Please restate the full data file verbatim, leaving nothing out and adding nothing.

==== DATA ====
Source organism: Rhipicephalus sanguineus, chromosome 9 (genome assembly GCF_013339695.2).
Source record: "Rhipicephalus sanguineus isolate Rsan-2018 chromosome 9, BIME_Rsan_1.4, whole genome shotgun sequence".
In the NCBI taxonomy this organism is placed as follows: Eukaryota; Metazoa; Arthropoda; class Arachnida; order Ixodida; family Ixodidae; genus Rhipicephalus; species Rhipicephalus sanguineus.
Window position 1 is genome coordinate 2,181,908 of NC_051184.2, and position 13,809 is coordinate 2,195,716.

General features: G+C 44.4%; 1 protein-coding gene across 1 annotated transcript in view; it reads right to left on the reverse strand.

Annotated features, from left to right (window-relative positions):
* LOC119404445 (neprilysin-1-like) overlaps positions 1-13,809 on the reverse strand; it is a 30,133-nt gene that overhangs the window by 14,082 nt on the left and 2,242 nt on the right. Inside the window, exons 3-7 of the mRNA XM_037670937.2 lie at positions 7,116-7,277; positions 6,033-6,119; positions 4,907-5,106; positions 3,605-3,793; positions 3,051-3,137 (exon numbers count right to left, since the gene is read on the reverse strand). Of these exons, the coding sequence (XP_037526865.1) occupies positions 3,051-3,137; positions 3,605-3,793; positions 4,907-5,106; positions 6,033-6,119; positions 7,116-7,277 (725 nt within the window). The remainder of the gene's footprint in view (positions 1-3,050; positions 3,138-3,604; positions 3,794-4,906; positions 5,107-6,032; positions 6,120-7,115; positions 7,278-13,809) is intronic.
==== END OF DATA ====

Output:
Source organism: Rhipicephalus sanguineus, chromosome 9 (genome assembly GCF_013339695.2).
Source record: "Rhipicephalus sanguineus isolate Rsan-2018 chromosome 9, BIME_Rsan_1.4, whole genome shotgun sequence".
In the NCBI taxonomy this organism is placed as follows: Eukaryota; Metazoa; Arthropoda; class Arachnida; order Ixodida; family Ixodidae; genus Rhipicephalus; species Rhipicephalus sanguineus.
Window position 1 is genome coordinate 2,181,908 of NC_051184.2, and position 13,809 is coordinate 2,195,716.

General features: G+C 44.4%; 1 protein-coding gene across 1 annotated transcript in view; it reads right to left on the reverse strand.

Annotated features, from left to right (window-relative positions):
* LOC119404445 (neprilysin-1-like) overlaps positions 1-13,809 on the reverse strand; it is a 30,133-nt gene that overhangs the window by 14,082 nt on the left and 2,242 nt on the right. Inside the window, exons 3-7 of the mRNA XM_037670937.2 lie at positions 7,116-7,277; positions 6,033-6,119; positions 4,907-5,106; positions 3,605-3,793; positions 3,051-3,137 (exon numbers count right to left, since the gene is read on the reverse strand). Of these exons, the coding sequence (XP_037526865.1) occupies positions 3,051-3,137; positions 3,605-3,793; positions 4,907-5,106; positions 6,033-6,119; positions 7,116-7,277 (725 nt within the window). The remainder of the gene's footprint in view (positions 1-3,050; positions 3,138-3,604; positions 3,794-4,906; positions 5,107-6,032; positions 6,120-7,115; positions 7,278-13,809) is intronic.